The nineteenth century was the period of establishing museums all over Europe. Led by noble ideas, our ancestors also founded important national collections in Hungary to make the foremost part of our cultural and historical heritage available to the public. This same ambition led to the establishment of plaster cast collections. The plaster replicas made after renowned sculptures are faithful reproductions of the originals in shape and detail. Their exhibition allowed the wide public to become familiar with the most outstanding masterpieces in an era when travelling was not generally affordable.
While the main objective underpinning the establishment of museums in the nineteenth century was to make cultural heritage widely accessible, now, more than one hundred years after the foundation of cast collections, institutions are facing new challenges. One of these is the question of managing the plaster cast collections handed down to us. A peculiar fate befell cast collections in general: after their heyday in the late nineteenth century, their popularity was slowly eroded from the second decade of the twentieth century. The focus of collecting shifted to original artworks, and museums increasingly aimed to get rid of the plaster casts, which occupied a large space. Numerous cast collections were destroyed during this period. This change did not spare the Museum of Fine Arts either, and although the idea of scrapping the casts never arose, their handling and preservation were not ensured. The plaster copies survived World War II on the building’s ground floor, but sustained serious damage. Not treated as a priority during the post-war reconstruction, they were forced out of the exhibition halls, after which decades of vicissitudes ensued. Some of the casts were stored in the Romanesque Hall, closed to visitors, while the rest was kept in the museum’s cellar. The transfer of the plaster replicas to various locations in the country began in the 1970s. The entire collection of plaster casts made of works from classical antiquity was taken to Tata and Komárom.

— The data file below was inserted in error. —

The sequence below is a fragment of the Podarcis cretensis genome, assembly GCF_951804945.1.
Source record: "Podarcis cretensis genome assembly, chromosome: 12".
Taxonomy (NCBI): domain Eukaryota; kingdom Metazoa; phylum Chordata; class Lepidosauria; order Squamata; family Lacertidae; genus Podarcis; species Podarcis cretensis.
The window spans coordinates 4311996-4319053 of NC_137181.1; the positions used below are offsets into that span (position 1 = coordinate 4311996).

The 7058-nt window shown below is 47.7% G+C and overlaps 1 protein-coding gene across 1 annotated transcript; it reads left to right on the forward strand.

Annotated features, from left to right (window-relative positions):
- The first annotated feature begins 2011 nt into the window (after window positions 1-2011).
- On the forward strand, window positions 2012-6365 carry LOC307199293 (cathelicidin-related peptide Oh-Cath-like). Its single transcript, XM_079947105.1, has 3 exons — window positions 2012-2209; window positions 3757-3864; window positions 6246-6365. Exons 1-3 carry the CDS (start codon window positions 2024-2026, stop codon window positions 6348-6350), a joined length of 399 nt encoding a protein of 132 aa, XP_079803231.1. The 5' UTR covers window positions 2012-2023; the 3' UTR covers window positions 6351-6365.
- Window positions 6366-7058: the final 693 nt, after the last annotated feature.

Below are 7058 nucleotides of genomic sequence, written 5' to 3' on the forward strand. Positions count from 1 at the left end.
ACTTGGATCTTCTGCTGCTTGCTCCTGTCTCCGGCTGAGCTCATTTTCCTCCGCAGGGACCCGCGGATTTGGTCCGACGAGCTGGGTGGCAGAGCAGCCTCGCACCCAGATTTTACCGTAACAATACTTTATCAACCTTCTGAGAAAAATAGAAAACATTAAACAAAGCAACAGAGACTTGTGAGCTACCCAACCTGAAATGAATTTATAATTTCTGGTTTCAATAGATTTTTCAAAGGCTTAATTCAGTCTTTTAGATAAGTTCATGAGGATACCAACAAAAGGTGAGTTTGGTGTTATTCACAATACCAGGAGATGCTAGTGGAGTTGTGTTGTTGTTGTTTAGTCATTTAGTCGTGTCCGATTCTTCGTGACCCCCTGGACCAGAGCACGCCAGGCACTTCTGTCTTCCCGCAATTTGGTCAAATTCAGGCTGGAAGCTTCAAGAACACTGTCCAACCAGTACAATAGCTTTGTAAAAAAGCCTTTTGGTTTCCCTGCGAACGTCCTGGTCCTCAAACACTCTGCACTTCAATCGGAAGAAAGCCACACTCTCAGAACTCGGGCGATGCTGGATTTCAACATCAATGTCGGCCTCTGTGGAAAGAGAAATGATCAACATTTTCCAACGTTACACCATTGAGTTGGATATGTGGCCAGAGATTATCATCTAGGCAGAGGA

In the meantime, the renovation of the museum’s Romanesque Hall began, making the issue of accommodating the plaster casts even more pressing. After years of preparatory work, the high-quality monument reconstruction and extension project of the Star Fortress was realized between 2017 and 2019. While preserving the building’s original appearance, modern functions were added for visitor services. The large-scale reconstruction resulted in 7,000 square metres of renewed floor space and an exhibition space of over 2,500 square metres. The Star Fortress forms part of the system of fortifications in Komárom, which was one of the biggest military investments of the Austro-Hungarian Monarchy in the nineteenth century, as well as the most significant military complex in Central Europe. Having lost its original function long ago, the building became increasingly run down over recent decades. After the complex renovation of the more than hundred-year-old cast collection of the Museum of Fine Arts, some three hundred of its most significant pieces are now exhibited in the Star Fortress.